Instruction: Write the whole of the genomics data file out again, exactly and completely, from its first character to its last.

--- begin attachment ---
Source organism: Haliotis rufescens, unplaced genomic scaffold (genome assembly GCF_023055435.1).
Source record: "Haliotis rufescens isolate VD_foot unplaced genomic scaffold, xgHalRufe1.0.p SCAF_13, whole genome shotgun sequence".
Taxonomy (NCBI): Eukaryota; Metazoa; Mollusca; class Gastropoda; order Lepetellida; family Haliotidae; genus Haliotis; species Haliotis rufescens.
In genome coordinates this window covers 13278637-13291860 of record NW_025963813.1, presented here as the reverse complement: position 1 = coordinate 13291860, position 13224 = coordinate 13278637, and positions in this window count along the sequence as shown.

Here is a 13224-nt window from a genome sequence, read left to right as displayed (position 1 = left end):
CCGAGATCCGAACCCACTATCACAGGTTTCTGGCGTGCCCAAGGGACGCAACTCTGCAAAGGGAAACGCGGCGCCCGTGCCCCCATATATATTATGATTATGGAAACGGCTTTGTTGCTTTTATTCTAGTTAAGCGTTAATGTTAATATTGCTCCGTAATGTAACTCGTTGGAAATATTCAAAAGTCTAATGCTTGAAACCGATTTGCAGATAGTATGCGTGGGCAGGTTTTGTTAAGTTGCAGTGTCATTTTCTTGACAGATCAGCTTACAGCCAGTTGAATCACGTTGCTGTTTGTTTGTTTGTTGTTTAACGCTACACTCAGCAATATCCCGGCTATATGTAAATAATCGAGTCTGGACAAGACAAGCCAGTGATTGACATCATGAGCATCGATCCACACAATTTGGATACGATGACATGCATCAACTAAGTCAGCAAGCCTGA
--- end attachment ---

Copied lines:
Source organism: Haliotis rufescens, unplaced genomic scaffold (genome assembly GCF_023055435.1).
Source record: "Haliotis rufescens isolate VD_foot unplaced genomic scaffold, xgHalRufe1.0.p SCAF_13, whole genome shotgun sequence".
Taxonomy (NCBI): Eukaryota; Metazoa; Mollusca; class Gastropoda; order Lepetellida; family Haliotidae; genus Haliotis; species Haliotis rufescens.
In genome coordinates this window covers 13278637-13291860 of record NW_025963813.1, presented here as the reverse complement: position 1 = coordinate 13291860, position 13224 = coordinate 13278637, and positions in this window count along the sequence as shown.

Here is a 13224-nt window from a genome sequence, read left to right as displayed (position 1 = left end):
CCGAGATCCGAACCCACTATCACAGGTTTCTGGCGTGCCCAAGGGACGCAACTCTGCAAAGGGAAACGCGGCGCCCGTGCCCCCATATATATTATGATTATGGAAACGGCTTTGTTGCTTTTATTCTAGTTAAGCGTTAATGTTAATATTGCTCCGTAATGTAACTCGTTGGAAATATTCAAAAGTCTAATGCTTGAAACCGATTTGCAGATAGTATGCGTGGGCAGGTTTTGTTAAGTTGCAGTGTCATTTTCTTGACAGATCAGCTTACAGCCAGTTGAATCACGTTGCTGTTTGTTTGTTTGTTGTTTAACGCTACACTCAGCAATATCCCGGCTATATGTAAATAATCGAGTCTGGACAAGACAAGCCAGTGATTGACATCATGAGCATCGATCCACACAATTTGGATACGATGACATGCATCAACTAAGTCAGCAAGCCTGA